BMFW put in a fearsome 1:16 for his 2nd lap. I didn’t realise how much of the course had been bypassed on lap 1 until he growled that I hadn’t mentioned that the “hill of c**t-ery” was back. Oops! Never mind, feeling okay with things, I headed out again. This time, the Steps of Doom weren’t an option, they were the one true way but with riders strewn down them, I had little option than to suitcase down. That’s my story, at least.
The back of the course was literally deep mire by now, to the extent that it was near-impossible to get a decent run before unclipping or simply being halted in deep filth. The photographer was still at the big water splash and must have been as oblivious to the elements as I subsequently realised I had been. While the fire roads were still uphill, they had one saving grace in that they weren’t muddy and offered traction and again I was never in too much difficulty here. The real difficulties were starting to appear descending from the top as the quagmire simply worsened. The massive bruise on my left side I now realise was from when I (not the bike) fell on my backside whilst slipping and sliding my way down the second muddy section, colliding with the end of my bars. The language at the time did justify the pain and subsequent disfigurement.
Back onto flatter stuff and I passed Big Col on the trail to the Hole in the Wall. He was having a torrid time on what was his second and final lap (Etape duties beckoning the following day) and I could only mutter a few words about keeping going and how it was only 15-20 minutes to the end. The run up to the photo-op descent followed shortly thereafter and I was aware of another rider breathing down my neck although with no overtaking place available. Oh well, that’s racing. However, as I rode up to the turn which drops you onto the rocky descent, the guy cut the corner on the lower line, emerging onto the boardwalk mere feet in front of me. I gave chase until the camp site where – bizarrely – he stopped to swap the timing chip with his team mate. Twat.
40Something was stood at the entrance to transition and pointed me down the far end to where BMFW was waiting to go. I’d posted a 1:30 on that lap, losing nearly exactly 10 minutes. My legs were starting to go but I’d need one last push in just a wee while…
I’d felt my legs cramp a bit in the final sections of that second lap but they seemed okay back in the pits. Getting some pasta and salty crisps down my neck helped a fair bit there. Of more concern was the cruel realisation that I was without a decent mid layer of any sort and was shivering as my body cooled and the latest band of rain came scudding in. That alone first let me entertain the treacherous thought of not doing a third lap, as Big Col arrived back and cheerfully began his post-race refuelling. The lucky get.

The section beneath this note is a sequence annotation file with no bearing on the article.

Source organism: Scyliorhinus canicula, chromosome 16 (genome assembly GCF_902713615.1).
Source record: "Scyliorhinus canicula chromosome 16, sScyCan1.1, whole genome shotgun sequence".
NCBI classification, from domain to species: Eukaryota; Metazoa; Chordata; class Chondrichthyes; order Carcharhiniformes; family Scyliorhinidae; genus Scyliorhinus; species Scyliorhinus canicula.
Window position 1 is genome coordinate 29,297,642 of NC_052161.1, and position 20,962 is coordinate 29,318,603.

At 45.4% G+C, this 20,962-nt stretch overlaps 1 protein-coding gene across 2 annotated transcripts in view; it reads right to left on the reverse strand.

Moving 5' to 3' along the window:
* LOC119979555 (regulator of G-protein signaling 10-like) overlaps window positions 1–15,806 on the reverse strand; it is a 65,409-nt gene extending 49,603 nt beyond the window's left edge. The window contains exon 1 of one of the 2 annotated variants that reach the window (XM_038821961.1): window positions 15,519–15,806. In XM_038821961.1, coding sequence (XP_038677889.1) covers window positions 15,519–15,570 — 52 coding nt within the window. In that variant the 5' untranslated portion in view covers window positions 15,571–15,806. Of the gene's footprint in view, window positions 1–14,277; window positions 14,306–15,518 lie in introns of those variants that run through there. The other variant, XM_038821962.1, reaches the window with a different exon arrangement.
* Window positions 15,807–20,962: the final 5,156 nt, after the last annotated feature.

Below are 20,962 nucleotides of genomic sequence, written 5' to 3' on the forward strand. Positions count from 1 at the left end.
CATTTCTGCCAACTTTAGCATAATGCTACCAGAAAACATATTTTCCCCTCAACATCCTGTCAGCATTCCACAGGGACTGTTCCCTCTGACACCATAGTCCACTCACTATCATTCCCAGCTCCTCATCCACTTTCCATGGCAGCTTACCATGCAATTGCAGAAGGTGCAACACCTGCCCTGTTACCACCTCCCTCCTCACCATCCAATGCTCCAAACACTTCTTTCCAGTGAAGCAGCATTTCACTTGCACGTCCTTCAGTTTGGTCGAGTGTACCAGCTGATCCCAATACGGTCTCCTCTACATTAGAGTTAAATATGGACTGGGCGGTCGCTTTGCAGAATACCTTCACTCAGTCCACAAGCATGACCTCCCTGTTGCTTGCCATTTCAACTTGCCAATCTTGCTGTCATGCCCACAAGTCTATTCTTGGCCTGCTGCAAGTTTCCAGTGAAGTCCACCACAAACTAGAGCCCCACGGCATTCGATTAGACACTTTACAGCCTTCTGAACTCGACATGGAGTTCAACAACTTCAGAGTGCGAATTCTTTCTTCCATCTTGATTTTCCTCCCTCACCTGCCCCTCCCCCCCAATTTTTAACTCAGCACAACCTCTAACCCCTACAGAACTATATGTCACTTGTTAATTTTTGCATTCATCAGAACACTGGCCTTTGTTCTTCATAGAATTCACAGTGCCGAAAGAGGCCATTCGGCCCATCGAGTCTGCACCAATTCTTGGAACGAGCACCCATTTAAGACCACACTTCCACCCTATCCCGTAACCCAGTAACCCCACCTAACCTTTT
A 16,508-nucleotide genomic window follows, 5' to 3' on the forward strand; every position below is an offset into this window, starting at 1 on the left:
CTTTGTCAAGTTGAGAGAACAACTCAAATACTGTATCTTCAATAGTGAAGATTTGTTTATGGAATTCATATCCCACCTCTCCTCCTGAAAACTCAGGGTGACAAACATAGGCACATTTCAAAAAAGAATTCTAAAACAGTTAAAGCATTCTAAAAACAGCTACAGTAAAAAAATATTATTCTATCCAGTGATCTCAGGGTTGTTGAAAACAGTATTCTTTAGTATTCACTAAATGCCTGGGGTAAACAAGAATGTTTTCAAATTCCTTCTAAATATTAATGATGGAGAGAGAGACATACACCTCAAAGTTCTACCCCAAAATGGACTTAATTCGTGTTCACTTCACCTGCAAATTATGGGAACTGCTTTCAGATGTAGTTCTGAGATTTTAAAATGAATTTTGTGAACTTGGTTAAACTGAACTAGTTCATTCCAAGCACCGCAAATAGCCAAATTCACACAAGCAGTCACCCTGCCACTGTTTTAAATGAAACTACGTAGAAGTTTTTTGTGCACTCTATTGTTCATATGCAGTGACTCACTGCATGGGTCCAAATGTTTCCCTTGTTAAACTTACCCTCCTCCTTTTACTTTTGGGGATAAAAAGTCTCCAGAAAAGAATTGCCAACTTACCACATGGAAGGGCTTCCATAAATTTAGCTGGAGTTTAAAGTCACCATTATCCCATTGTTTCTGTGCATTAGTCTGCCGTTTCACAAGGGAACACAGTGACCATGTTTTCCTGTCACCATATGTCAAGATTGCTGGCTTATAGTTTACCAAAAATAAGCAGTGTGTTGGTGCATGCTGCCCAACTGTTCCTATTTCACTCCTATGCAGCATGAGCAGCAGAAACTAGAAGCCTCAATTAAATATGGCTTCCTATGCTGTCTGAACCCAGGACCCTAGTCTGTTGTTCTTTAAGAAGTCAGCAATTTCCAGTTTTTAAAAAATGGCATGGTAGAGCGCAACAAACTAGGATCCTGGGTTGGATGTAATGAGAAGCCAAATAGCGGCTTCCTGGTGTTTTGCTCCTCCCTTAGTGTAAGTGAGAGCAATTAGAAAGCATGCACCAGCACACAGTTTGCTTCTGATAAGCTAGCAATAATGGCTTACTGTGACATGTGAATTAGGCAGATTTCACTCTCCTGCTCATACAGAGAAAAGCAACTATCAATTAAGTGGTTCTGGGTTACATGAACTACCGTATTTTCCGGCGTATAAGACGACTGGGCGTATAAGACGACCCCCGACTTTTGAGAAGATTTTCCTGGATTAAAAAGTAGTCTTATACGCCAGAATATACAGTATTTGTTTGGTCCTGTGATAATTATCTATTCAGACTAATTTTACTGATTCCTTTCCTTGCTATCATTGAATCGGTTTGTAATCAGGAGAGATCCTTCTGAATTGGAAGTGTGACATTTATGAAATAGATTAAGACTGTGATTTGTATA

BMFW was back in another consistently quick time so I didn’t have too long to ponder the unponderable. I was back out and it was pissing rain once again. Again the first sections held no real demons but the run towards the auction mart seemed like a struggle with the wee climb up from the foot of the Steps of Doom seeming particularly arduous. Uh-oh. Nevertheless, I was round the back of the course again and heading up the fire road climbs before I started to worry too much. I was now using much lower gears on this section and was also using the granny gear at times. I was easing the suffering slightly but still suffering for longer. However, I made it out of that depressing section mentally and physically unscathed and – more importantly – without stopping. My climbing style was ragged to say the least but it had worked! Pushing up the hee-uge climb (again), I was in good company this late in the day and even the whippets were binning it on the upper slopes. A long, lazy spin took me slowly up to the top of the course where the fun and the mud would begin one final time. I took the opportunity to stop briefly and get some fluids and a gel down, hoping they would help my cramping thighs and knees.
At the bottom of one fairly fast descent, I spotted the unlikely figure of Stevo Lambie, sitting chatting to the marshals. Asking if he was finished for the day, he simply replied happily that he was “resting”. I was slightly alarmed to see a first aider coming up the hill as I passed but re-emerging on the other side of the marshal’s post after some singletrack fun, Stevo was gone. No one’s quite sure what happened but his team mate Alan’s seat post is apparently involved. You can make up your own tawdry tale from there…!
On the boardwalk and gentle-ish climbs from thereon in, I could feel my legs were going. I took the lower option at the photo-op descent, having ascertained that the photographer wasn’t there! The last km or so through the camp site seemed interminable this time and I simply shouted that I was “totally fucked” to BMFW and 40Something as I crested the fire road for the final final wee section. My stop watch told me I’d lost another 10 minutes on that lap. I guess you could call it consistency…